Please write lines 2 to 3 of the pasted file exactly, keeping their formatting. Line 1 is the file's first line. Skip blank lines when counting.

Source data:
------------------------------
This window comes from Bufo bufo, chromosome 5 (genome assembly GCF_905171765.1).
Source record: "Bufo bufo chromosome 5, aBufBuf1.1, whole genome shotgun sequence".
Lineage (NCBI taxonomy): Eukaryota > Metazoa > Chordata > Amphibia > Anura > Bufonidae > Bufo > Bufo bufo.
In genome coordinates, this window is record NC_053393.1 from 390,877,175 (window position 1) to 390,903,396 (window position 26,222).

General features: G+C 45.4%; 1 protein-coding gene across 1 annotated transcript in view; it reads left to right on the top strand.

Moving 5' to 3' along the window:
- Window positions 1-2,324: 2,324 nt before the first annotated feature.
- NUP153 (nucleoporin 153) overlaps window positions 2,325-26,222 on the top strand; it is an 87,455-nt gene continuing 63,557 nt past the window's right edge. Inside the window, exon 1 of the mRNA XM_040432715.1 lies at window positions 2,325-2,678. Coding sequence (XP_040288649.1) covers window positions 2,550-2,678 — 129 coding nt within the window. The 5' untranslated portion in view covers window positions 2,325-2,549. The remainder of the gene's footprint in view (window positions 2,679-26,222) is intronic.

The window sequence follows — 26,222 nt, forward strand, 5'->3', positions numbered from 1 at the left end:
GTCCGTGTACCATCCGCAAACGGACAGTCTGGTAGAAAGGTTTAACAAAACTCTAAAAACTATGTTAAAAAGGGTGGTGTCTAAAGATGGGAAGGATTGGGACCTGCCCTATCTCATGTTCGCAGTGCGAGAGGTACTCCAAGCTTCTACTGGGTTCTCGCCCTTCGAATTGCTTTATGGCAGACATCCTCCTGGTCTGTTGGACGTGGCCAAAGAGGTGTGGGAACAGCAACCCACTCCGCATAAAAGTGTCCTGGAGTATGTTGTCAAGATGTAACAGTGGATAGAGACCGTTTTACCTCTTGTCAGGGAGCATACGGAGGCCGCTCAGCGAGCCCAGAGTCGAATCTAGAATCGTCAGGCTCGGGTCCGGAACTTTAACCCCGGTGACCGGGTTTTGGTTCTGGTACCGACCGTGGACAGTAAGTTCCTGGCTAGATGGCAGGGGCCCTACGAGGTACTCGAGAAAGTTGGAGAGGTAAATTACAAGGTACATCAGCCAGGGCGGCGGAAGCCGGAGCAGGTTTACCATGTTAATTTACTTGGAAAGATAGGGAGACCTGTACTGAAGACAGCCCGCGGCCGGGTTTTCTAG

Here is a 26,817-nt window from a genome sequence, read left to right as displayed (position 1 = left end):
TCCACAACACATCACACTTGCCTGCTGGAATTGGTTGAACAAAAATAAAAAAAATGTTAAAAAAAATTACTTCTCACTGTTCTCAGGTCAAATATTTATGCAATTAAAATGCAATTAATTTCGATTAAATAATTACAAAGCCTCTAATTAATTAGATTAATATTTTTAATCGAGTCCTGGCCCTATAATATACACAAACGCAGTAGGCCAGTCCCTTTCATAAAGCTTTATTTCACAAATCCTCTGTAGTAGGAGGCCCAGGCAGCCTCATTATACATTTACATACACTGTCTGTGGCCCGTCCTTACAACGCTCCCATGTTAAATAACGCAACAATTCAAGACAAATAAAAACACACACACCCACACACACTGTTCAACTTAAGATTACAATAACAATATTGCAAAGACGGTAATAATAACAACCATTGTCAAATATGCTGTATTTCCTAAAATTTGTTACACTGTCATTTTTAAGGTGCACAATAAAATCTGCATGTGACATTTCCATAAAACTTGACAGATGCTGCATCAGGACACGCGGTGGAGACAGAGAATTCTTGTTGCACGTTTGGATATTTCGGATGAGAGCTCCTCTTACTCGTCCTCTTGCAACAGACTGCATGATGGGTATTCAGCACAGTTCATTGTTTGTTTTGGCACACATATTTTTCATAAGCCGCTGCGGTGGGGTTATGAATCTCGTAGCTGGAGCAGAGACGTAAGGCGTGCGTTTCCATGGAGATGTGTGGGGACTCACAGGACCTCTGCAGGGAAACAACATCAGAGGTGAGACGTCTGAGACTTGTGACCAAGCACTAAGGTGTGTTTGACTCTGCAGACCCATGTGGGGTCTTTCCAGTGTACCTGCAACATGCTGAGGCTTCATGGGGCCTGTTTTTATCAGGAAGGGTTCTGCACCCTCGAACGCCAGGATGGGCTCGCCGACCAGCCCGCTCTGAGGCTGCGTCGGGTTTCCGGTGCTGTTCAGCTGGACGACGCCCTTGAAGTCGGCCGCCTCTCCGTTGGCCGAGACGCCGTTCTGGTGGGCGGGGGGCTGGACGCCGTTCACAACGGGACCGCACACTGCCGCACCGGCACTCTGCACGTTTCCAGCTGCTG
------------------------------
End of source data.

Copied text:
Source record: "Bufo bufo chromosome 5, aBufBuf1.1, whole genome shotgun sequence".
Lineage (NCBI taxonomy): Eukaryota > Metazoa > Chordata > Amphibia > Anura > Bufonidae > Bufo > Bufo bufo.